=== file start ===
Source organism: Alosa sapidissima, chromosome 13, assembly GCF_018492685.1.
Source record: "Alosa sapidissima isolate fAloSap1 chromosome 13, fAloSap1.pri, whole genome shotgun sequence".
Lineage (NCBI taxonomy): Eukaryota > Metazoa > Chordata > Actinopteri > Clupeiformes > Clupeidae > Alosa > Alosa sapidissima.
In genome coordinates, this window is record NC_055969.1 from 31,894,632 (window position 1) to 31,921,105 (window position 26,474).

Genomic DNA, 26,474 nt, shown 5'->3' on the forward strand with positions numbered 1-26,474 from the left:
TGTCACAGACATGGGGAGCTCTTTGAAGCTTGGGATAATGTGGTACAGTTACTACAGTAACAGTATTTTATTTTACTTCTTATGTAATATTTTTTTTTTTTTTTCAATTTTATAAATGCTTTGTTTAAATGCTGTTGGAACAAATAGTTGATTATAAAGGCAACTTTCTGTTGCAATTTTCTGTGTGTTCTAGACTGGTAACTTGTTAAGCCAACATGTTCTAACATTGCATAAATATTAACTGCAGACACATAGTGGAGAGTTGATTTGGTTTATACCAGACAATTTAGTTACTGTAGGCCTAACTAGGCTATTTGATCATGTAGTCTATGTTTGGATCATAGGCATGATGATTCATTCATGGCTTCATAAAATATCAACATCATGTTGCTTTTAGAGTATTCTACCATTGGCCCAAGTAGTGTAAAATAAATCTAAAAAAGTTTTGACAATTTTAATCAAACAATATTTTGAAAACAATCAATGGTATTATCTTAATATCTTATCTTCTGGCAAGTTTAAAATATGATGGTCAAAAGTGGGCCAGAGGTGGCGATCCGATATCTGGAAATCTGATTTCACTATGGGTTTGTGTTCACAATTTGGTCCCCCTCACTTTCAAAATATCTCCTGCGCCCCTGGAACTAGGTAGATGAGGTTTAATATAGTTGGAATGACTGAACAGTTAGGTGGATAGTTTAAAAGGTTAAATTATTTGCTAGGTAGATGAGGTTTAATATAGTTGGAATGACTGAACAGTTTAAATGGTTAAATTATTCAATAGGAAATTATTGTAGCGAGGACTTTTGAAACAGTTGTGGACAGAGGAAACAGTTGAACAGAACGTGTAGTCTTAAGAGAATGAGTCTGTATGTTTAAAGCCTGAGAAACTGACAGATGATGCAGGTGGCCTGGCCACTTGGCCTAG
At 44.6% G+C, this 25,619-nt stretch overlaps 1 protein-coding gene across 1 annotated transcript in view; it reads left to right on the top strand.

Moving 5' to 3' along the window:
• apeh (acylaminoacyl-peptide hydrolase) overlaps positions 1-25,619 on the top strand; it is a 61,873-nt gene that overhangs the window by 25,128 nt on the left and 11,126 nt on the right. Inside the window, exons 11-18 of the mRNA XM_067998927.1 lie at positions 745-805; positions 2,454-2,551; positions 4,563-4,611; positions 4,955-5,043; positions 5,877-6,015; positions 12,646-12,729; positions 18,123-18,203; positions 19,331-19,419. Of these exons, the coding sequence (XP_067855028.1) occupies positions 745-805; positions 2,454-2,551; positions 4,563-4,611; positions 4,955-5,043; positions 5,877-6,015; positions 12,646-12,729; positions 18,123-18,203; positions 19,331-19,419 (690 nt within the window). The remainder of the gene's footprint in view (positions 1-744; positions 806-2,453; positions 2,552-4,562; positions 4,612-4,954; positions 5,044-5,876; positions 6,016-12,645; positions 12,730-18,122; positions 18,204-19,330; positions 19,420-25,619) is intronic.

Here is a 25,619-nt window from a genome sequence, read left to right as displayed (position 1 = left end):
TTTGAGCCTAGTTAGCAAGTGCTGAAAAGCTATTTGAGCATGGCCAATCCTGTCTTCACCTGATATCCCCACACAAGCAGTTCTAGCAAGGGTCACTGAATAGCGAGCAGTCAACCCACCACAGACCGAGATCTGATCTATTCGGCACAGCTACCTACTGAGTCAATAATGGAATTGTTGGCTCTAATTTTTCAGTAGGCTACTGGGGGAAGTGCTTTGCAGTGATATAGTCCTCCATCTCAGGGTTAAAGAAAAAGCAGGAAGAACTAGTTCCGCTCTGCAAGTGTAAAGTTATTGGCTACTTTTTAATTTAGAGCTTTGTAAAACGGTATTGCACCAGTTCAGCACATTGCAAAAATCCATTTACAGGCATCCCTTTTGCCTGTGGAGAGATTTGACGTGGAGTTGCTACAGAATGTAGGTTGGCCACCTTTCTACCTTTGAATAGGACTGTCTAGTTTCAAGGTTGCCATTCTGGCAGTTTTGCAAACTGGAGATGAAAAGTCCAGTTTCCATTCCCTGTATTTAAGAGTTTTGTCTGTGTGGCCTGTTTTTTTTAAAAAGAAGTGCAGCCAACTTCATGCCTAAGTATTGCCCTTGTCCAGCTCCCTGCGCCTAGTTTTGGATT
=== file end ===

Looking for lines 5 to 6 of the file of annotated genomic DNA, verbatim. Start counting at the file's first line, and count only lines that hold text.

Genomic DNA, 26,474 nt, shown 5'->3' on the forward strand with positions numbered 1-26,474 from the left:
TGTCACAGACATGGGGAGCTCTTTGAAGCTTGGGATAATGTGGTACAGTTACTACAGTAACAGTATTTTATTTTACTTCTTATGTAATATTTTTTTTTTTTTTTCAATTTTATAAATGCTTTGTTTAAATGCTGTTGGAACAAATAGTTGATTATAAAGGCAACTTTCTGTTGCAATTTTCTGTGTGTTCTAGACTGGTAACTTGTTAAGCCAACATGTTCTAACATTGCATAAATATTAACTGCAGACACATAGTGGAGAGTTGATTTGGTTTATACCAGACAATTTAGTTACTGTAGGCCTAACTAGGCTATTTGATCATGTAGTCTATGTTTGGATCATAGGCATGATGATTCATTCATGGCTTCATAAAATATCAACATCATGTTGCTTTTAGAGTATTCTACCATTGGCCCAAGTAGTGTAAAATAAATCTAAAAAAGTTTTGACAATTTTAATCAAACAATATTTTGAAAACAATCAATGGTATTATCTTAATATCTTATCTTCTGGCAAGTTTAAAATATGATGGTCAAAAGTGGGCCAGAGGTGGCGATCCGATATCTGGAAATCTGATTTCACTATGGGTTTGTGTTCACAATTTGGTCCCCCTCACTTTCAAAATATCTCCTGCGCCCCTGGAACTAGGTAGATGAGGTTTAATATAGTTGGAATGACTGAACAGTTAGGTGGATAGTTTAAAAGGTTAAATTATTTGCTAGGTAGATGAGGTTTAATATAGTTGGAATGACTGAACAGTTTAAATGGTTAAATTATTCAATAGGAAATTATTGTAGCGAGGACTTTTGAAACAGTTGTGGACAGAGGAAACAGTTGAACAGAACGTGTAGTCTTAAGAGAATGAGTCTGTATGTTTAAAGCCTGAGAAACTGACAGATGATGCAGGTGGCCTGGCCACTTGGCCTAG